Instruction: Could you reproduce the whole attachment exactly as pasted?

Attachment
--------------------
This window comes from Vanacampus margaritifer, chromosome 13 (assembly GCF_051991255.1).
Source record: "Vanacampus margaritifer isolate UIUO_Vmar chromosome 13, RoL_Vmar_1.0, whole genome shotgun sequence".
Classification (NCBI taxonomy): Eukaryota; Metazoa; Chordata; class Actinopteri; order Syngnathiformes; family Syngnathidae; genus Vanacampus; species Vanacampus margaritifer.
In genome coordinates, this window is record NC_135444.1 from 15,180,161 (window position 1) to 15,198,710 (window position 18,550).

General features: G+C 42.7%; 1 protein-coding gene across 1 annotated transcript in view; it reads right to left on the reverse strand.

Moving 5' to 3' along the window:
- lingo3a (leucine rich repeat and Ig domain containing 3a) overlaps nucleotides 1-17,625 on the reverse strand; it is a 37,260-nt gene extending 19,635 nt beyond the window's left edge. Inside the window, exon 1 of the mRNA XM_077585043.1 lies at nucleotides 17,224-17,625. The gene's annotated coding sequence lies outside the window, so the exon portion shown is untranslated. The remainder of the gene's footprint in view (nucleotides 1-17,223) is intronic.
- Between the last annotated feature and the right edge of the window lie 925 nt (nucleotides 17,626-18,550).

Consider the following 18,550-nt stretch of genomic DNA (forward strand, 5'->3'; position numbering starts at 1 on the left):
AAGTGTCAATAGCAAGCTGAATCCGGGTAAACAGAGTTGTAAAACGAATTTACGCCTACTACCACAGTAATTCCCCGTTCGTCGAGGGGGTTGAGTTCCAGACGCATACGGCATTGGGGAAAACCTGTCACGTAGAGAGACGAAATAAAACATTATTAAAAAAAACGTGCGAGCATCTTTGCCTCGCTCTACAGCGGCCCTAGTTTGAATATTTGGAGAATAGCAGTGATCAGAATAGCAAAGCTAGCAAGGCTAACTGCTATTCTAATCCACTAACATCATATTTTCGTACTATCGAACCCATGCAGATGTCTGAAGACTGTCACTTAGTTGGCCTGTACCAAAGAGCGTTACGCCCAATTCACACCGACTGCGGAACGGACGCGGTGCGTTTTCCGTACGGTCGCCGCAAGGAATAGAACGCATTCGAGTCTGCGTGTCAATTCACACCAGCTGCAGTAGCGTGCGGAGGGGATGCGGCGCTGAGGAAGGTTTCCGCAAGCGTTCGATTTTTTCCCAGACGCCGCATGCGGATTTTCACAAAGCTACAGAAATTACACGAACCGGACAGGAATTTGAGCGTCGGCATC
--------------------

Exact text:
This window comes from Vanacampus margaritifer, chromosome 13 (assembly GCF_051991255.1).
Source record: "Vanacampus margaritifer isolate UIUO_Vmar chromosome 13, RoL_Vmar_1.0, whole genome shotgun sequence".
Classification (NCBI taxonomy): Eukaryota; Metazoa; Chordata; class Actinopteri; order Syngnathiformes; family Syngnathidae; genus Vanacampus; species Vanacampus margaritifer.
In genome coordinates, this window is record NC_135444.1 from 15,180,161 (window position 1) to 15,198,710 (window position 18,550).

General features: G+C 42.7%; 1 protein-coding gene across 1 annotated transcript in view; it reads right to left on the reverse strand.

Moving 5' to 3' along the window:
- lingo3a (leucine rich repeat and Ig domain containing 3a) overlaps nucleotides 1-17,625 on the reverse strand; it is a 37,260-nt gene extending 19,635 nt beyond the window's left edge. Inside the window, exon 1 of the mRNA XM_077585043.1 lies at nucleotides 17,224-17,625. The gene's annotated coding sequence lies outside the window, so the exon portion shown is untranslated. The remainder of the gene's footprint in view (nucleotides 1-17,223) is intronic.
- Between the last annotated feature and the right edge of the window lie 925 nt (nucleotides 17,626-18,550).

Consider the following 18,550-nt stretch of genomic DNA (forward strand, 5'->3'; position numbering starts at 1 on the left):
AAGTGTCAATAGCAAGCTGAATCCGGGTAAACAGAGTTGTAAAACGAATTTACGCCTACTACCACAGTAATTCCCCGTTCGTCGAGGGGGTTGAGTTCCAGACGCATACGGCATTGGGGAAAACCTGTCACGTAGAGAGACGAAATAAAACATTATTAAAAAAAACGTGCGAGCATCTTTGCCTCGCTCTACAGCGGCCCTAGTTTGAATATTTGGAGAATAGCAGTGATCAGAATAGCAAAGCTAGCAAGGCTAACTGCTATTCTAATCCACTAACATCATATTTTCGTACTATCGAACCCATGCAGATGTCTGAAGACTGTCACTTAGTTGGCCTGTACCAAAGAGCGTTACGCCCAATTCACACCGACTGCGGAACGGACGCGGTGCGTTTTCCGTACGGTCGCCGCAAGGAATAGAACGCATTCGAGTCTGCGTGTCAATTCACACCAGCTGCAGTAGCGTGCGGAGGGGATGCGGCGCTGAGGAAGGTTTCCGCAAGCGTTCGATTTTTTCCCAGACGCCGCATGCGGATTTTCACAAAGCTACAGAAATTACACGAACCGGACAGGAATTTGAGCGTCGGCATC